Oh, side note. We’re also probably one of the only hangars in the world that’s fully carpeted. =) We were required to tear out the carpet from our old office when we moved, and it seemed a shame to throw it out. John insisted on this, over my objections, but I’m sold now. It’s much nicer to stand on than bare concrete, and will help insulate the floor slightly when we work on cold winter days. We’ve laid down some scrap aluminized insulation sheets to catch oil drips for safety’s sake.

This coming Wednesday John and I will return to the old office with the pickup to get any last items we may have missed. John is out Thursday (build nights are now Wed and Thu), so I’ll use that time to start arranging the build space in the hangar and mounting all the work tables. As it turns out, we have rather a lot of work surface. I love using door panels for these, and have collected quite a few over the past few years. They’ve now all ended up at the hangar, so I think we have 9-10 of them to use as work benches. I just need to build legs for the ones that don’t have them yet.

With any luck, we’ll be back to building full time by the following week!

I have never in my life had the misfortune to work with a company with service as poor as this misbegotten excuse for a telecommunications provider. Ever since they bought SBC (which was no great shakes to begin with), our phone service has been a downhill slide into a stinking mire of service issues. We have had our service cut off. We have had our unlimited long distance converted to a per-minute plan and received multi-thousand dollar phone bills with no notice. We have lost service inexplicably. Our DSL costs MORE than cable for less speed and iffy connectivity.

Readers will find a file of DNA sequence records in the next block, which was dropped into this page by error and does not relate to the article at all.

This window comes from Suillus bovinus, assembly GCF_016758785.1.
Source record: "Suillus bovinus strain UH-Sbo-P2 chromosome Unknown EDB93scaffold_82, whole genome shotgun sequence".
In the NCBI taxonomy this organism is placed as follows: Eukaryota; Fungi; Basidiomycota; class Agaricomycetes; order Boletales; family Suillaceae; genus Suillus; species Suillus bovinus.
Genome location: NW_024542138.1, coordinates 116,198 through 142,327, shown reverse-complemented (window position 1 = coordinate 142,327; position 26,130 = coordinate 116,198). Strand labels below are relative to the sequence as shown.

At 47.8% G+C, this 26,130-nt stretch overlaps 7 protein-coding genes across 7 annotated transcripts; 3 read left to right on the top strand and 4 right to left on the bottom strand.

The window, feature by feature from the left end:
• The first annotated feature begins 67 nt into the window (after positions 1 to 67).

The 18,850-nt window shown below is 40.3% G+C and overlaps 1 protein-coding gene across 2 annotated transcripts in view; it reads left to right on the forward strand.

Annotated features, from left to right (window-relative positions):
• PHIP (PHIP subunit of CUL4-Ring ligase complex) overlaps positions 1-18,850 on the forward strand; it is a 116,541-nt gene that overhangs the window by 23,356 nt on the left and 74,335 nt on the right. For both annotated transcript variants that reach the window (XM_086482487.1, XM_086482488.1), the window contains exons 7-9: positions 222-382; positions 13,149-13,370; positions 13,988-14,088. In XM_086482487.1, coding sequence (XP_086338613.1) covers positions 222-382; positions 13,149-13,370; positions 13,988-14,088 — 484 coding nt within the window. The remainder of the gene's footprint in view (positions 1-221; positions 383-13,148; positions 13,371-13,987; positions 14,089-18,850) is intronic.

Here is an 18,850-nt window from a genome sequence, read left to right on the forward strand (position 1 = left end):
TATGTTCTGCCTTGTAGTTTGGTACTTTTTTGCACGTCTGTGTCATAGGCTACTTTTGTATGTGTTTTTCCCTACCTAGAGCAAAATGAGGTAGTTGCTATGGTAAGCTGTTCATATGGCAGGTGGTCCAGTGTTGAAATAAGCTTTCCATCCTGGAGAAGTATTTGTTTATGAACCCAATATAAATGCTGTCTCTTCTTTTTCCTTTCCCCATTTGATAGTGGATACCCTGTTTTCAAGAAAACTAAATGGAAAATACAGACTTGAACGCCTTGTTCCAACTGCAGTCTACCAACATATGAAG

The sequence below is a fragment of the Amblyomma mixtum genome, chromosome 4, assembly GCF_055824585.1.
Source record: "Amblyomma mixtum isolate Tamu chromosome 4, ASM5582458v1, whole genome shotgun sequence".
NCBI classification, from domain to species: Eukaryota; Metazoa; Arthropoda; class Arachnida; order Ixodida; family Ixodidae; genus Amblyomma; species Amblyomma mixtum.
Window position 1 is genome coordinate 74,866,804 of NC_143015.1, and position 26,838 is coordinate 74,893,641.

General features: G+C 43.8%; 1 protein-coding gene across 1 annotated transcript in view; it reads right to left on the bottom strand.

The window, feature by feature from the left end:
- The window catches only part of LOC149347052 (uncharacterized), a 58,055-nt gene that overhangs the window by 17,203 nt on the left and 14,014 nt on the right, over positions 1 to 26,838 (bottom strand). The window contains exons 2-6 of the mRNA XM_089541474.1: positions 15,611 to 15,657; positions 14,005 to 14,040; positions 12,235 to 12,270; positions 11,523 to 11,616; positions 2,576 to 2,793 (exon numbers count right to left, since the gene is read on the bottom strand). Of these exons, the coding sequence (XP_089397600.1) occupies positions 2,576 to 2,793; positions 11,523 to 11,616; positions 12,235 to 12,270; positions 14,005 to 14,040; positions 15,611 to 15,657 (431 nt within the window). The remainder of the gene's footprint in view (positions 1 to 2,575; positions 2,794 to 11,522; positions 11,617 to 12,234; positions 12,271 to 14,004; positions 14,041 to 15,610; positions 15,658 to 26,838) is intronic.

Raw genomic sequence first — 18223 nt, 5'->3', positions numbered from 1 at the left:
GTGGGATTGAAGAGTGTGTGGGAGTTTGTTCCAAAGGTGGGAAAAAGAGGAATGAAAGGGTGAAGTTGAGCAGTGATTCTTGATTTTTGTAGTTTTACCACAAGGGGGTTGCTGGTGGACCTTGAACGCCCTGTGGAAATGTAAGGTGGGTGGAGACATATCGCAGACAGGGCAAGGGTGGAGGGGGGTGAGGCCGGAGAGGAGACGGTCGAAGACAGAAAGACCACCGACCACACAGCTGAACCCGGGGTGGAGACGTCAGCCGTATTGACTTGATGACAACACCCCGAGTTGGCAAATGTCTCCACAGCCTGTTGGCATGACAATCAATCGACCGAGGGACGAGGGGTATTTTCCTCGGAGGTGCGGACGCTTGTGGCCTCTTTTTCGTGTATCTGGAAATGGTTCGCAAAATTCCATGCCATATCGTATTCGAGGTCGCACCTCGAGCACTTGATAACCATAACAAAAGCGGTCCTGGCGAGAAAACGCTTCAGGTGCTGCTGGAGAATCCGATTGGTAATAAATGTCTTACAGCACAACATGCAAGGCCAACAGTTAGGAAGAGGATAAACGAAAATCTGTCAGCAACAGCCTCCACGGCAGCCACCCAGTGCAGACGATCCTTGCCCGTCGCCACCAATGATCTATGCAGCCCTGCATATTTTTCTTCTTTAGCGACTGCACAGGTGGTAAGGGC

They always apologize, but what good is an apology when nothing changes in the future? I don’t want an apology, I want good service!

Now we’re moving. What could be more fun than another phone problem? Answer: Three phone problems!

  1. At first they refused to speak with anybody but the owner of our business. Come on people, do you really expect to talk to the ‘owner’ of HP or IBM when they call for phone service? We’re not paying $30 a month for a residential line here, and we’re certainly not paying to get ME on the line to move phone lines with everything else on my plate.
  2. Then they told us we couldn’t keep our phone number. In the next town over. What? What business moves and discards its phone number? Oh, wait, no, sorry, we can keep it, but for a rate so high it must burn its wings, a Daedalian offering in the telecom world. It’s actually cheaper to reprint all our business cards and letterhead.
  3. Finally, despite telling them in VERY clear terms that we’re moving on the 15th, and we want to transfer on that day so we don’t disrupt our own customer service, we’ve just discovered that over the weekend all of our phone lines and DSL service have been shut off. All of them. I suppose we shouldn’t have expected a company for whom customer service is a vague mystery one reads about in books to understand our OWN determination to provide good customer service.

What choice do we have? Not much, in the past, but recently VoIP services have produced better business offerings, and you can bet we’ll be exploring them. Now it’s becoming MUCH clearer why traditional phone companies are fighting VoIP so much. It’s not that customers are switching to get better rates – phone companies are great at competing on price. It’s that they know they can’t compete on service, so retaining monopolistic control over a market is their only hope of staying in business.

AT&T, you get our fax lines, but you can kiss a business customer goodbye for the rest of our account.